MIAMI, Fla. –
The U.S. Air Force Parachute Team, the Wings of Blue, kicked off the Orange Bowl and BCS National Championship games, January 1 and 7.
The team delivered team flags, the American flag and the game ball into Sun Life Stadium, surrounded by more than 75,000 screaming fans.
"Jumping into the stadium was overwhelming," said Cadet 1st Class Derek Travis, the Wings of Blue demonstration team commander for the fall semester. "I've jumped into more than a dozen air shows and those just don't compare; it's a great honor that I get to cap off my time as demo team commander with an event like this."
The Wings of Blue, which has demonstration and competition teams, is comprised of 75 Air Force Academy cadets and 36 staff members who are based out of the U.S Air Force Academy, Colo. Each year, the team collectively performs at more than 40 nationwide events to an estimated combined audience of 12 million.
Travis found himself with the Wings of Blue while looking for a team atmosphere after leaving the Academy's football team.
"I missed being a part of a team," said Travis. "I grew up playing little league and then taught and coached little league. I missed the camaraderie of being on a team. So when I learned about the Wings of Blue, I tried out and was lucky enough to make it."
In addition to performing, the team is responsible for the instruction and coaching of Airmanship 490, the basic parachutist course at the Academy. During the course, the Wings of Blue train new jumpers on everything from preparing and getting into the air and back down to the ground safely.
Each Airmanship 490 participant performs five solo jumps, consequently earning the Air Force's basic parachutist badge. The program is the only one in the country in which your first jump is an unassisted solo freefall sky dive.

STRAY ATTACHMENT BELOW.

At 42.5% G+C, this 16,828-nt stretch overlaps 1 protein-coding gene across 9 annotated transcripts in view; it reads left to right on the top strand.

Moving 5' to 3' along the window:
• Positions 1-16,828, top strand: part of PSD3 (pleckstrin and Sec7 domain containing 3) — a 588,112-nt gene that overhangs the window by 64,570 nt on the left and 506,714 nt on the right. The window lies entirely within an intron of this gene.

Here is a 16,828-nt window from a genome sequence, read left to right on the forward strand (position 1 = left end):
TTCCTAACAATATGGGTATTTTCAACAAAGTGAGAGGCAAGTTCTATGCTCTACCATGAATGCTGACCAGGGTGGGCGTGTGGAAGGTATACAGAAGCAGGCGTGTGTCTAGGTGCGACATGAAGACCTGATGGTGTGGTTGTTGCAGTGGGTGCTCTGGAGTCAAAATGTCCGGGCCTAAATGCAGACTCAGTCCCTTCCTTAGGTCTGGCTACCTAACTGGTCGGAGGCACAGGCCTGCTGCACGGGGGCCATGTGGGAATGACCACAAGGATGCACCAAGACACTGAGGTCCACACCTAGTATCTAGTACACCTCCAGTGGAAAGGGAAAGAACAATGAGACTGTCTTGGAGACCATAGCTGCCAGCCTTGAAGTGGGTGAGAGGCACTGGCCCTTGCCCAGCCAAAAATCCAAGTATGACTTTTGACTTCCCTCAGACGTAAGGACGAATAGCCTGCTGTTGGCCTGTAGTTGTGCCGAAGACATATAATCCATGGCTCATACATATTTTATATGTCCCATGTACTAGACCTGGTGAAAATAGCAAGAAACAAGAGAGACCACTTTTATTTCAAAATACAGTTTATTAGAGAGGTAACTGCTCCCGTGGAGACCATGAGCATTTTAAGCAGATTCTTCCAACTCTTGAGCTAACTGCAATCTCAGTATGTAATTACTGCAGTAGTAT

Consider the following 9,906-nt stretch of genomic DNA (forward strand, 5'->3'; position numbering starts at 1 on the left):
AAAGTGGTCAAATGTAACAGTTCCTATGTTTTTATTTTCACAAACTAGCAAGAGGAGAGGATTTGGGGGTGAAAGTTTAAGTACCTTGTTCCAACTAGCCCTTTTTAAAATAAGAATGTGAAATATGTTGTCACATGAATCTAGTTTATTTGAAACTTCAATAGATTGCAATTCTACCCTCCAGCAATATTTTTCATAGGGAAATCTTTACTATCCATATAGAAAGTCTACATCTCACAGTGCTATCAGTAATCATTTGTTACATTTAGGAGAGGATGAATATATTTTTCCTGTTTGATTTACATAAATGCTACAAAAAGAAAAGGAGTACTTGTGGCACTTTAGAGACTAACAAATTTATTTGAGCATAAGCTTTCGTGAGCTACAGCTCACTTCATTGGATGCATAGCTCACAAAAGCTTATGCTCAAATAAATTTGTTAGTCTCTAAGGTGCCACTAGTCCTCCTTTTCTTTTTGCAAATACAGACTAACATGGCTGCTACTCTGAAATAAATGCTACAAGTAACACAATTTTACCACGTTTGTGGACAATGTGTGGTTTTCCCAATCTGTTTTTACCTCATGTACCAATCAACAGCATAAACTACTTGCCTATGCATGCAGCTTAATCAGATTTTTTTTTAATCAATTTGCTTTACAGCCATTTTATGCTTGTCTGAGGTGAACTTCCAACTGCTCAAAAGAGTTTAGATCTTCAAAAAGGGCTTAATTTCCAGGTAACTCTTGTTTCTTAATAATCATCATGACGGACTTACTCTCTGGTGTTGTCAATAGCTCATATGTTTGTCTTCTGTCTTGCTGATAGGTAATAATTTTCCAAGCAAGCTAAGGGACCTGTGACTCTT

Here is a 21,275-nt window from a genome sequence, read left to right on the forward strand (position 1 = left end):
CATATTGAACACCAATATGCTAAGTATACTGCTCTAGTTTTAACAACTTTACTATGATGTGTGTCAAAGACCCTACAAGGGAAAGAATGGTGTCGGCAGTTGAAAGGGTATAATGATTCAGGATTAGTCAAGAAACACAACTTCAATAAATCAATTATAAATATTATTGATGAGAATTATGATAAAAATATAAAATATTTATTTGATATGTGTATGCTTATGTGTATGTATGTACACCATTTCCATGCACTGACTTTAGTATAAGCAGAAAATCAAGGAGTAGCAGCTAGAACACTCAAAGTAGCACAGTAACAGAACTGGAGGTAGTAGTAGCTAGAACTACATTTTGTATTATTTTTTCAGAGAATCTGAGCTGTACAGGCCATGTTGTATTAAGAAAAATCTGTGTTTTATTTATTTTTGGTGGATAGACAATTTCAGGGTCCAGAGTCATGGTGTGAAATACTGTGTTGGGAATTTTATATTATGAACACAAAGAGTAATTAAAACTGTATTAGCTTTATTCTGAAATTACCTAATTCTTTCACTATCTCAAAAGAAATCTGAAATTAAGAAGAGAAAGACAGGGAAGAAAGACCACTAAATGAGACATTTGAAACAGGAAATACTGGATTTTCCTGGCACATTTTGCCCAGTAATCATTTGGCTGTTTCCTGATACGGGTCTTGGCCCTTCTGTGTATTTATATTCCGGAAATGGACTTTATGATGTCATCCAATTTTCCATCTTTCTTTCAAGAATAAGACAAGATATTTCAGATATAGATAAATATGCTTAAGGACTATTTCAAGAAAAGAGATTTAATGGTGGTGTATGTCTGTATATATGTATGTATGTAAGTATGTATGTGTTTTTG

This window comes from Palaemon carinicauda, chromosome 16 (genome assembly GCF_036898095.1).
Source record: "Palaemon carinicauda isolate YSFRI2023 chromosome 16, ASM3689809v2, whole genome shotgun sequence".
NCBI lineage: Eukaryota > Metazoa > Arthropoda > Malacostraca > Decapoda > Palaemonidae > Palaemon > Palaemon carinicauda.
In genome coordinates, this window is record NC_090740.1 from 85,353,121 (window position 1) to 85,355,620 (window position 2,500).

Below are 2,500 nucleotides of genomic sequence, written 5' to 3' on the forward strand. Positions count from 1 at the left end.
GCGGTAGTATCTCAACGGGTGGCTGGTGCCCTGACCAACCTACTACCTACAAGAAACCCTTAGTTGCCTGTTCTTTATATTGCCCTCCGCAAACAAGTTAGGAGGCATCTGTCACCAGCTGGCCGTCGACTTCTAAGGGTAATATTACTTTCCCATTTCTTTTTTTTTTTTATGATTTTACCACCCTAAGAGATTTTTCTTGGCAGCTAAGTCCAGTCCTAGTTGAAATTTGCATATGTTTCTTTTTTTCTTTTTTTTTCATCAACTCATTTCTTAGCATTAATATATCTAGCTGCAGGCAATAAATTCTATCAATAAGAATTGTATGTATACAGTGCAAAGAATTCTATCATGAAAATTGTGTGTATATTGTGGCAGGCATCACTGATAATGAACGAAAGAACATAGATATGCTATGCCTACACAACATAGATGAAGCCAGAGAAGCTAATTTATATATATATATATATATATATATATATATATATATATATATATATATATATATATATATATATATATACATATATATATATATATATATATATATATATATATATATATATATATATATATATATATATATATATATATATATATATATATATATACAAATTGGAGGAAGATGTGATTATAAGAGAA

The team also teaches and coaches the Wings of Green, the Wings of Blue's train up team.
Though Travis has had the opportunity to perform at multiple air shows and college football games across the country, his favorite part of being on the team is coaching and working with his classmates.
"The greatest thing is the reward of watching someone you've trained and coached face their fear and get out of the plane for the first time," he said. "They get on the ground and they're beaming because they've just done something they never thought they could do and you were a part of that."
Being the team commander isn't always easy though.
"The hardest part is deciding which jumper gets to perform at what event," he said. "The bowl game jumpers and ground crew were selected based on their skill level - we have the best of the best here."
"Sometimes folks get upset they didn't get chosen for certain trips, but it comes back to that team atmosphere. We trust each other, the jumpers trust that I'm making the right decisions for the team as a whole."
Ultimately, the confidence and leadership skills that cadets gain through the program are the most important, according to Travis.
"Throughout the program, you've learned to work as a team and trust each other, from day one you are quite literally putting your life into other people's hands," he said.
"The confidence and leadership skills you gain from are huge - it gives you the courage to do something like step out of a plane and that transfers to every other aspect of life."
Upon his graduation and commissioning from the Academy in May of this year, Travis, a Management major with a Portuguese minor, will head to Columbus AFB, Miss., for undergraduate pilot training.